Home Publications Growth and livelihoods in fragile and conflict-affected situations
Growth and livelihoods in fragile and conflict-affected situations
Richard Mallett and Rachel Slater
Working Paper
ODI
Global
23/11/2012

This working paper reviews the evidence on growth, economic activity livelihoods in fragile and conflict-affected situations with the aim of identifying key findings, pinpointing specific weaknesses in the literature and shedding light on the nature and composition of the evidence base.

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Comments

Tilaye Nigussie
25/12/2012 13:18:00
My comments (based on 20+ years of experience in humanitarian and development work) focus on the following excerpt from the Executive Summary, which states "...the evidence base on programme impact in conflict-affected situations tends to be of low quality, with outputs often privileged over impacts and questions of internal design frequently taking precedence over the experiences of beneficiaries. More fundamentally, many studies and reports fail to include adequate information on their methodologies or data sources, making it difficult to accurately appraise the reliability of their conclusions and recommendations. Given the primary purpose of these studies – to provide practical policy guidance on ways to support livelihoods and engineer growth – this silence is particularly concerning."

Let us first consider the issue of low quality evidence base: this I think presupposes that humanitarian workers working in conflict-affected and complex environments have everything at thier disposal to generate the evidence base from the programs they implement. This is not to use the difficult situation argument as an excuse, but to ground the discussion on reality. The fact that humanitarian programs do not have the required number of staff to do the job right (at any given time) is a huge challenge in itself. Added to this, because of the difficult nature of humanitarian response work in conflict situations, humanitarian agencies face huge challenges of high staff turnover and recruitment for difficult to fill-in positions takes a considerable amount of time sometimes between 12 and 18 months for some senior positions. Under this situation, available staff work under huge pressure with the resultant effect of stress and burn-out, which results in high staff turnover. In this regard, it is not surprising that the evidence base from humanitarian programs is limited.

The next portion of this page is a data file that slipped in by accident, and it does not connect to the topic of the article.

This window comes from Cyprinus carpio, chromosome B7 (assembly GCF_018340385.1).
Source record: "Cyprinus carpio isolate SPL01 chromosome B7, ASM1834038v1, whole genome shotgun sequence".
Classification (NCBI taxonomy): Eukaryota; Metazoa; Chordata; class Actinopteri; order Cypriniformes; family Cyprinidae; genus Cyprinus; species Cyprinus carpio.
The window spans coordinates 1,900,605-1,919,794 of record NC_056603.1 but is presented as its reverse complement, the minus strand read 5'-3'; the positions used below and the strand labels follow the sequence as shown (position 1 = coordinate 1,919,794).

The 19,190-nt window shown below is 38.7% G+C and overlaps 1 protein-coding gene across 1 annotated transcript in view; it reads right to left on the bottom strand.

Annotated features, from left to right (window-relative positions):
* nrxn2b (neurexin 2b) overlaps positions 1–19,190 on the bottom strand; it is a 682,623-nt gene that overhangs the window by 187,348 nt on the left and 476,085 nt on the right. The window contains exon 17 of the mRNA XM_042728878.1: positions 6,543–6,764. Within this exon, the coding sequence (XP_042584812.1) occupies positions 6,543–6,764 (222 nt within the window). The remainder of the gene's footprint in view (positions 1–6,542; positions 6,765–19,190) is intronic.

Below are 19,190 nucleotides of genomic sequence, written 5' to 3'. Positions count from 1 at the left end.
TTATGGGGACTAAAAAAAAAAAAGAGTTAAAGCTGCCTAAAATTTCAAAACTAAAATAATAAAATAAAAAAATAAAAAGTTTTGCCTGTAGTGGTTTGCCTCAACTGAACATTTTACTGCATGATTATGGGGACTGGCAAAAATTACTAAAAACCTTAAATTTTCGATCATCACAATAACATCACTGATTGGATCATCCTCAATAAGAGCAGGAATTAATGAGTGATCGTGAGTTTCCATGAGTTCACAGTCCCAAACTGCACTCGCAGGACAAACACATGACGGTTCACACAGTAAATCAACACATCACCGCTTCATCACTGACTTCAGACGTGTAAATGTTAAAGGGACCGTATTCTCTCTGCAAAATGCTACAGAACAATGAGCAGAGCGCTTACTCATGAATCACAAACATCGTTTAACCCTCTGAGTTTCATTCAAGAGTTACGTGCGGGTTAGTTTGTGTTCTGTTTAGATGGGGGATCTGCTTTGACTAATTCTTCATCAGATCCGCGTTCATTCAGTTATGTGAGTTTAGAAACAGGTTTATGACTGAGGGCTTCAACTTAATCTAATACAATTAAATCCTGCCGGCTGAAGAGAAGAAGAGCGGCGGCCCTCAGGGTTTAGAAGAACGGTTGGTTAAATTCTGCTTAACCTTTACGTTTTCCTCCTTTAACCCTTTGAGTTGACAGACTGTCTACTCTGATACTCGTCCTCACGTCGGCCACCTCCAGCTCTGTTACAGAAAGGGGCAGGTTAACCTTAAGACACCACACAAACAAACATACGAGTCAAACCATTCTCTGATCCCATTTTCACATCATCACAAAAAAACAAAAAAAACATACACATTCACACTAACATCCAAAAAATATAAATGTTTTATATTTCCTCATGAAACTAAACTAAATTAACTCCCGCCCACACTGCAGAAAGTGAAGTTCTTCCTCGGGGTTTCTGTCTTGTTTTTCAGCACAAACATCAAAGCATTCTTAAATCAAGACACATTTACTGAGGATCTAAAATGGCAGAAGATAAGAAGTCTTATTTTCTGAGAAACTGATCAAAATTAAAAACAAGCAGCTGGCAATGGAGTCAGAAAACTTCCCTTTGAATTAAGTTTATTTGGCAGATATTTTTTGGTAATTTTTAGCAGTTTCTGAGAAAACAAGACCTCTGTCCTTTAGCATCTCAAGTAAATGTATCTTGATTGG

Second, on outputs previlaged over impacts: humanitarian response needs to first focus on addressing needs. This means reporting on number of people provided with supplies of food and non-food items, those protected from any form of violence, number of affected people who have accessed first line health services, etc. Under such situations, the available data would be at output level rather than effect and impact level. In fact, expecting the latter two from an emergency humanitarian response program is unrealistic. This is because emergency humanitarian programs are primarily designed to save lives. Note that effect and impact can be achieved when supporting local institutions are strong and when they function well to take on the work that has been started by a project. Such institutions are non-existent or are weak. The reason for external assistance is justified, promoted and implemented because of weak institutions that cannot provide basic life saving services when disaster strikes. Strong and viable institutions are crucial for lasting change to be realized. Short-term programs/projects can catalyze change, but cannot deliver long-term impact on their own.

Third, on questions of internal design taking precedence over the experience of beneficiaries. The question that needs to be raised is: what is driving such practices? It is important to realize that projects are designed in response to donors' polices and requirements. Furthermore, humanitarian agencies are accountable to their donors. This includes not only implementing a project as agreed with a donor, but also minimizing all sorts of technical and administrative risks. The time that donors provide for designing projects doesn't also allow adequate opportunities to go through a consultative process involving beneficiaries and stakeholders. Often, projects are designed not based on what humanitarian agencies and beneficiaries know best, but based on what donors want. Overall, to fully incorporate the experience of beneficiaries in a project design, donors must let go of their strict policies and guidelines which may not always be relevant to a particular context. In this regard, flexibility is key to allow humanitarian agencies to align the project design to local realities.

Last, but not least, methodology and data source with regard to reliability of conclusions and recommendations. In my view, all of the above issues need to be addressed to address issues of methodology and recommendations.

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